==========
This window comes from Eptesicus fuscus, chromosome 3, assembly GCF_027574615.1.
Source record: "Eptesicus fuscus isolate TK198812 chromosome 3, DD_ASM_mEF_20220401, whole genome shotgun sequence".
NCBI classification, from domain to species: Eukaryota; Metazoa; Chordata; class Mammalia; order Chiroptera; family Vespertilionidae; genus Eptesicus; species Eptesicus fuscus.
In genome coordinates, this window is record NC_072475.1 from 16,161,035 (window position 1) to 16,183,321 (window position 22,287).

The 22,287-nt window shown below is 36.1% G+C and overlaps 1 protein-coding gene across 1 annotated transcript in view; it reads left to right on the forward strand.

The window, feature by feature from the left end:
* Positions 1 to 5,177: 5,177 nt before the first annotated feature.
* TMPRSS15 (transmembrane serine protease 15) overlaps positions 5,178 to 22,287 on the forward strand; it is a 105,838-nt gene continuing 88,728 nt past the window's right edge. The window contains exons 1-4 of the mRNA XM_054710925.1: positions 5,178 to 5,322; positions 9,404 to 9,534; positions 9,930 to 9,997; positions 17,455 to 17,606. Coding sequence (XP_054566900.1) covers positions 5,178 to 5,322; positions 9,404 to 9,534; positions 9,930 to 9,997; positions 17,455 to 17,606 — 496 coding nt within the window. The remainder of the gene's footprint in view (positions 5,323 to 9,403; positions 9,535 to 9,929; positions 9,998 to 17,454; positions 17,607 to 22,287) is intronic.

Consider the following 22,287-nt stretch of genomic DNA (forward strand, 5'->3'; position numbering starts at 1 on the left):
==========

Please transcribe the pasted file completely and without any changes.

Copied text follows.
This window comes from Eptesicus fuscus, chromosome 3, assembly GCF_027574615.1.
Source record: "Eptesicus fuscus isolate TK198812 chromosome 3, DD_ASM_mEF_20220401, whole genome shotgun sequence".
NCBI classification, from domain to species: Eukaryota; Metazoa; Chordata; class Mammalia; order Chiroptera; family Vespertilionidae; genus Eptesicus; species Eptesicus fuscus.
In genome coordinates, this window is record NC_072475.1 from 16,161,035 (window position 1) to 16,183,321 (window position 22,287).

The 22,287-nt window shown below is 36.1% G+C and overlaps 1 protein-coding gene across 1 annotated transcript in view; it reads left to right on the forward strand.

The window, feature by feature from the left end:
* Positions 1 to 5,177: 5,177 nt before the first annotated feature.
* TMPRSS15 (transmembrane serine protease 15) overlaps positions 5,178 to 22,287 on the forward strand; it is a 105,838-nt gene continuing 88,728 nt past the window's right edge. The window contains exons 1-4 of the mRNA XM_054710925.1: positions 5,178 to 5,322; positions 9,404 to 9,534; positions 9,930 to 9,997; positions 17,455 to 17,606. Coding sequence (XP_054566900.1) covers positions 5,178 to 5,322; positions 9,404 to 9,534; positions 9,930 to 9,997; positions 17,455 to 17,606 — 496 coding nt within the window. The remainder of the gene's footprint in view (positions 5,323 to 9,403; positions 9,535 to 9,929; positions 9,998 to 17,454; positions 17,607 to 22,287) is intronic.

Consider the following 22,287-nt stretch of genomic DNA (forward strand, 5'->3'; position numbering starts at 1 on the left):